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Cyr: What’s next for UMass football?

(Caroline O'Connor/ Daily Collegian)

(Caroline O’Connor/ Daily Collegian)

This is by no means a State of the Union address for the Massachusetts football team, but as the final seconds ticked away in UMass’ 46-40 loss against Hawaii into the wee hours Sunday morning, so to did my time covering the team.

I was fortunate enough to begin covering the Minutemen for the Massachusetts Daily Collegian as a sophomore with only months of real journalism and beat-reporting experience under my belt. I hopped on board prior to Mark Whipple’s first season in his second tour of duty coaching UMass, and after three years covering the Minutemen, I leave with one final question:

What’s next for the program?

UMass wraps up its first five years in FBS football with a 10-50 record, and 8-28 in the second coming of Whipple. Everyone knew the jump to big-boy football would be a long, difficult journey, but in a society that expects instant gratification, how much longer are people willing to wait?

Only time will tell.

Plus, if a few bounces went in UMass’ favor, or it made some easy, chip-shot field goals – a constant theme over the past three years – are we looking at a different record? And if so, by how many more games?

If there was any doubt, UMass athletic director Ryan Bamford confirmed with the Daily Hampshire Gazette over the weekend he’s confident in Whipple being the right guy to lead the program, despite finishing the season 2-10.

“Given the maturity of this program, I would take this season and build off it and [Whipple] is absolutely the guy to do that for us,” Bamford said. “I think we acquitted ourselves well throughout the year. With a couple plays here and there, we might have had the opportunity to get a couple more wins.”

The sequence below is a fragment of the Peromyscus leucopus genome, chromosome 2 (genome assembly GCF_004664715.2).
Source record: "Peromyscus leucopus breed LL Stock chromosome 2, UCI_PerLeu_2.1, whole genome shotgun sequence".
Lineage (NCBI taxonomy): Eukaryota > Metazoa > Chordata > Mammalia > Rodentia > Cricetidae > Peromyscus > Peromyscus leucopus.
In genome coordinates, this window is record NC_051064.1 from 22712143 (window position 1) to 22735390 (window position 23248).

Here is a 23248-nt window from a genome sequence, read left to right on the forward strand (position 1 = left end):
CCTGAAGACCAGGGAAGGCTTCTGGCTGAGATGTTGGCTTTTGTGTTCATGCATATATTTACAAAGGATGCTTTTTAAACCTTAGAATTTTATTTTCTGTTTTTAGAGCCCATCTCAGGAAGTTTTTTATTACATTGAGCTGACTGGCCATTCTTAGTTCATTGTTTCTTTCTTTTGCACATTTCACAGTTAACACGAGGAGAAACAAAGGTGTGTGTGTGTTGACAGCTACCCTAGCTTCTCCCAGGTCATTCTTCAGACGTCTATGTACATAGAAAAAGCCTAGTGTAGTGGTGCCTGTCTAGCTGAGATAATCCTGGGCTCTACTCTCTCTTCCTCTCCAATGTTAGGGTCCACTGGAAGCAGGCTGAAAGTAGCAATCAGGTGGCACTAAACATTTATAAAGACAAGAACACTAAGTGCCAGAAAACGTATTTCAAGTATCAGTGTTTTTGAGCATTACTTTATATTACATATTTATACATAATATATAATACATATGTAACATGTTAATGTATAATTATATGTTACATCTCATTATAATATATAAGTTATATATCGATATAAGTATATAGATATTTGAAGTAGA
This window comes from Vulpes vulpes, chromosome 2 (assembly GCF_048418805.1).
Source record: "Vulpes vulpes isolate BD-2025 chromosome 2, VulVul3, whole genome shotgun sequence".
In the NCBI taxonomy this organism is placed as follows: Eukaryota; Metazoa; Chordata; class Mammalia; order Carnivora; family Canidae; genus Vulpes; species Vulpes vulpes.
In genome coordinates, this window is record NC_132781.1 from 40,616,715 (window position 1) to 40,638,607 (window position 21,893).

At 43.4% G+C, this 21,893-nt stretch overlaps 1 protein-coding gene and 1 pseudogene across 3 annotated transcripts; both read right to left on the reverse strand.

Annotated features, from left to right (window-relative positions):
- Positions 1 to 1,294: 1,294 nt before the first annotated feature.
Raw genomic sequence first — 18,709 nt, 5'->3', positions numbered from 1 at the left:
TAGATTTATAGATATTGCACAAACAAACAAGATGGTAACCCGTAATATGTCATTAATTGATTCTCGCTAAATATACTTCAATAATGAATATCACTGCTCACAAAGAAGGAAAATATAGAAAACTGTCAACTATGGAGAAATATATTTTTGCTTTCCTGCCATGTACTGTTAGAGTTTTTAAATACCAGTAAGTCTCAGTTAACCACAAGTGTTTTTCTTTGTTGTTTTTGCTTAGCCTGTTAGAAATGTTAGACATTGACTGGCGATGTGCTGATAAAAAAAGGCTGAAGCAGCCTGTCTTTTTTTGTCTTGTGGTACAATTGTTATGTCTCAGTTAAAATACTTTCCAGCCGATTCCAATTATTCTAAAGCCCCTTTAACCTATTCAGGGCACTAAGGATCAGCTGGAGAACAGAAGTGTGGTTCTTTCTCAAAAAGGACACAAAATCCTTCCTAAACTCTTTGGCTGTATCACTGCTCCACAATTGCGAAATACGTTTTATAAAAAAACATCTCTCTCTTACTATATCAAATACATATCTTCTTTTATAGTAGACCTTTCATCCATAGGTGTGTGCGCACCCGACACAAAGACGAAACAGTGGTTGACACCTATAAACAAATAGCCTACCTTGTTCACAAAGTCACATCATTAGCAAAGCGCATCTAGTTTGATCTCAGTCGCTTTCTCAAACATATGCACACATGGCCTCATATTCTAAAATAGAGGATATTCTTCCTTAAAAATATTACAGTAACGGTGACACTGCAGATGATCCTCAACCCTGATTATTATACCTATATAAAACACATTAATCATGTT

Despite losing only 13 seniors, tied for fourth fewest in college football, there will still be glaring holes on both sides of the ball for the Minutemen.

Offensively, UMass will lose three key members of its receiving core (Jalen Williams, Bernard Davis and Dan Jonah) who all played at least 11 games, and totaled 10 touchdowns. It will also be without three starters on the offensive in Elijah Wilkinson (left tackle), Fabien Hoeller (center) and Michael Boland (guard/tackle), as well as fullback John Robinson-Woodgett.

Quarterback Andrew Ford (2,665 yards, 26 touchdowns, 14 interceptions) will be back and so to will running back Marquis Young (197 carries, 898 yards, four touchdowns). Ford’s top targets in redshirt junior tight end Adam Breneman (70 receptions, 808 yards, eight touchdowns) and sophomore wide receiver Andy Isabella (62-801-seven) also have eligibility remaining.

Breneman, who was a John Mackey award semifinalist (award given annually to college football’s best tight end), has until Jan. 16 to declare himself eligible for the NFL draft, if he wants to forgo his final season of eligibility.

On defense, UMass will have to replace key members to its front seven with the departures of Peter Angeh, Peter Ngobidi, Enock Asante and Vondell Langston. Angeh, Ngobidi and Asante all played significantly throughout their four years with the Minutemen, while Langton saw his most playing time this year after Shane Huber suffered an ACL injury midway through the season.

Safety Khary Baily-Smith is the lone defensive back graduating, who was third on the team with 69 total tackles.